Lost in Translation: What these three phrases mean to millennials


If you’re reading this article, you’re probably aware of the generational gap in so many churches. Whether you’re a baby boomer trying to work with a generation that seems challenging to understand, or a millennial trying to earn the favor of an older generation that seems set in their ways, the generational gap is a real thing. And sometimes this gap can act like a language barrier. When you say the following phrases, millennials hear something else. So without further ado:

1. “When I was your age…”

When I was in seminary, I was hired by an elderly pastor to be a part time youth minister. I was full of dreams and high energy for the ministry that could blossom in the lives of teenagers. It wasn’t a job for me—it was a calling, a lifestyle. But as a full-time grad student and half-time youth minister, I didn’t have a lot of spare time. Twenty hours a week went really quickly. And for some reason, my pastor had me sit in front of the sanctuary for four hours every Sunday. I literally just sat on stage in a robe. Some days I didn’t even have a role in worship.  So in an attempt to be an efficient leader, I asked my pastor if I could spend my Sundays doing something with, well, teenagers. Like teaching. Or sitting with them.

His answer? “When I was your age…” and he went on to tell me how he used to serve four different churches at once. He didn’t even consider the question. He just told me how hard he had it when he was my age. No discussion. No negotiation. It was his decision and it was final.

Today, when I hear the phrase “when I was your age” it immediately says to me “suck it up.” Sure, there is a time and a place for a boss to be a boss. But want to know what happened to my enthusiasm? It withered week by week because my leader never listened to what life is like at my age. Perhaps he was trying to relate to me, but what I heard was that my leader didn’t care about my thoughts.

2) “Maybe someday…”

That young adult has just “stepped up” in your church. Maybe they’ve joined a board, started volunteering on a regular basis, or even joined your staff team. But the thing about these pesky millennials is that they always make suggestions on how things could be “better.” They haven’t put in the years of work, or seen the roadblocks or complexities that have prohibited change in the past. And yet they always seem to volunteer their opinion on how things could be different. And so you respond with what you think is patience and kindness by by saying, “Yeah! Maybe someday!”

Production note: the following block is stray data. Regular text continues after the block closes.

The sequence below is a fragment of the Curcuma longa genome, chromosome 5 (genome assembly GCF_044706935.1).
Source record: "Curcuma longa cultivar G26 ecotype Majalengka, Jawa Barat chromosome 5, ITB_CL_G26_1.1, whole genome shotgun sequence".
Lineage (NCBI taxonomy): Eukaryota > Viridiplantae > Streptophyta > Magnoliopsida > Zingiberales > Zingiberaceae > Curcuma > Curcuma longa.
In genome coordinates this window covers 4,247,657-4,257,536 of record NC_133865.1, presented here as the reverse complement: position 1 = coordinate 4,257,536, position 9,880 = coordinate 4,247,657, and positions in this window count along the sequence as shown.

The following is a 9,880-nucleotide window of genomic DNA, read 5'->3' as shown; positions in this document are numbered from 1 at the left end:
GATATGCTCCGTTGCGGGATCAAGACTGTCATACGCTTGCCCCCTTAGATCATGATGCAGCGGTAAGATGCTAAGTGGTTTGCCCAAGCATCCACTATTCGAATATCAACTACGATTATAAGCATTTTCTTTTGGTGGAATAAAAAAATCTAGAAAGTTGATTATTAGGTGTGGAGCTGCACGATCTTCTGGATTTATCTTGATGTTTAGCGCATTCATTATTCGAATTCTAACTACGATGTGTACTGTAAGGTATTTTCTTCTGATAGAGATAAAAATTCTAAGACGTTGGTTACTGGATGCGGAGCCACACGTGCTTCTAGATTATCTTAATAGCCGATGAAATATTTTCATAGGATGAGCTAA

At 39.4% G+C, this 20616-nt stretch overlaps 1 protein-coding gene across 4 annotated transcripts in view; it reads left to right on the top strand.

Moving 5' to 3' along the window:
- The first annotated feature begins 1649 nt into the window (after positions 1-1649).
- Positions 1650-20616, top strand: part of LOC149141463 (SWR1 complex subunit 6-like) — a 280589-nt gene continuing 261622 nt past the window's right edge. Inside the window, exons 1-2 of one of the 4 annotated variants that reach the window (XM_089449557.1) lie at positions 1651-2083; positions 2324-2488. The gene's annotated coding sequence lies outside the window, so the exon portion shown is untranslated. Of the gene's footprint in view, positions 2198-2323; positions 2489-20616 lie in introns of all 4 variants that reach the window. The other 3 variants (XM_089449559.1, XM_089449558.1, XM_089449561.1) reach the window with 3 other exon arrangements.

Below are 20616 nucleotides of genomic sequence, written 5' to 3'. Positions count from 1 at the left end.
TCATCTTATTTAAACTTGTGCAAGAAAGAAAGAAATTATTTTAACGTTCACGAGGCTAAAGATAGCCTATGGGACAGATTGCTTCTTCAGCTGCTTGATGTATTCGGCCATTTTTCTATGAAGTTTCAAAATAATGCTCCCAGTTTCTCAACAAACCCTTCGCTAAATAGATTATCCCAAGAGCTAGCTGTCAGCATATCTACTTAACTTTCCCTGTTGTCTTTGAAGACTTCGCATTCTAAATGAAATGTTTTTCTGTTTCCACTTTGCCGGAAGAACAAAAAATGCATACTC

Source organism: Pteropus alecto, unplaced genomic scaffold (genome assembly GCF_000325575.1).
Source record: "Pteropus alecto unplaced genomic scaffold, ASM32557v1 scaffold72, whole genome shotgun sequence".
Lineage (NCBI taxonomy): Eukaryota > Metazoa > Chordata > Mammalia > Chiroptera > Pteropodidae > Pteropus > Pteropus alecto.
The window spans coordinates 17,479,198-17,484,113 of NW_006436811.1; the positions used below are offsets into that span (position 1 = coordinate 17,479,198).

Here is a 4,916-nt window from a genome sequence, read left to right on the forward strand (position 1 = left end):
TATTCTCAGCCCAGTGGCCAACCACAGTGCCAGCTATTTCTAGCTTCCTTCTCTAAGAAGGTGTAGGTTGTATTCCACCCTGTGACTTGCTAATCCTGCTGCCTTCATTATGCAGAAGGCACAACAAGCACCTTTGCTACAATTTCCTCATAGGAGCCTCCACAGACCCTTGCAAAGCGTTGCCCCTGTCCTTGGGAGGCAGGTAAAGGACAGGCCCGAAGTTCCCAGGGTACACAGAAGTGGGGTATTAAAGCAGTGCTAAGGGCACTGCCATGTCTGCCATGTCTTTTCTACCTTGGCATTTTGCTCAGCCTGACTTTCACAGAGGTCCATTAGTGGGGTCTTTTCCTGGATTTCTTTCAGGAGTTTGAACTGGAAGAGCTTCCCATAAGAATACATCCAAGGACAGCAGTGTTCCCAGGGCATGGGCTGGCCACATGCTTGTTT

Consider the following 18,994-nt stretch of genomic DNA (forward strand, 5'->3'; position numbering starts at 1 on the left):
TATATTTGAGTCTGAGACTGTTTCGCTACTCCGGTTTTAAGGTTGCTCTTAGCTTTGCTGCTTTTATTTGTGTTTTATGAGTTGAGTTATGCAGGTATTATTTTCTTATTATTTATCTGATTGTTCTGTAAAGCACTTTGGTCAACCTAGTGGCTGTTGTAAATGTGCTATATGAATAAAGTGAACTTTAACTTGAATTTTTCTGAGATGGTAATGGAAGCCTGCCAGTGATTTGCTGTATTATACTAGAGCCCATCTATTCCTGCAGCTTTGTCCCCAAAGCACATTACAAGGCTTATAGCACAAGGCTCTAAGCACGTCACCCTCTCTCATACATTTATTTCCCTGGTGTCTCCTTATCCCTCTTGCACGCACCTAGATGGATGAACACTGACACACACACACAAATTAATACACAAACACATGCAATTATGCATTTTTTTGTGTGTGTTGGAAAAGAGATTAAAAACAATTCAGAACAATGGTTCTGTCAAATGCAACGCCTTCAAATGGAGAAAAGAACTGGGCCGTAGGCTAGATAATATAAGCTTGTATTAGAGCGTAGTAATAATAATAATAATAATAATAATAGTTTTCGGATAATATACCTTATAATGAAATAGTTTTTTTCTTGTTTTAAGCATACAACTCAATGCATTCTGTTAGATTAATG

As a millennial leader, I’ve heard this at every church I’ve ever worked. It’s the Christian code word for “no.” But even worse than no, when those words float across the generational chasm, what you are saying to millennials’ ears is “I don’t trust you yet.”

While some suggestions are just critiques of your systems or leadership, many young adults truly want to help. So when that suggestion lands on your desk, perhaps what you have in front of you is an opportunity to trust someone who wants to lead! Don’t squander or reject their energy and passion.

3) “This is just the way we do it.”

Yes, it might be true. For the last 37 years, your church has literally sold Gertrude’s homemade cookies at Good Friday service. If you asked her to stop, there would literally be riots at your church council. We all know that churches have “unique” traditions, and every leader knows they can only make so much change before exhausting a congregation.

But when that millennial approaches you with a new idea (whether on Good Friday or any other part of the year) and hears you say “this is just the way we do it,” they don’t intuitively understand all of the reasons and history that led to this moment. They just heard you say “learn your place.” Sure, you didn’t mean any harm, but imagine what it feels like for that young adult. They saw an old tradition (or not so old) with fresh eyes and wanted to help.

It’s already challenging for a young adult to step into a congregation that seems geared towards an older generation. “This is just the way we do it” also means “this is how our generation does it.” It’s a statement that says “we’re not taking suggestions.”

But if you want to be a church for future generations, you need to be taking suggestions. Because Gertrude won’t be running church council forever.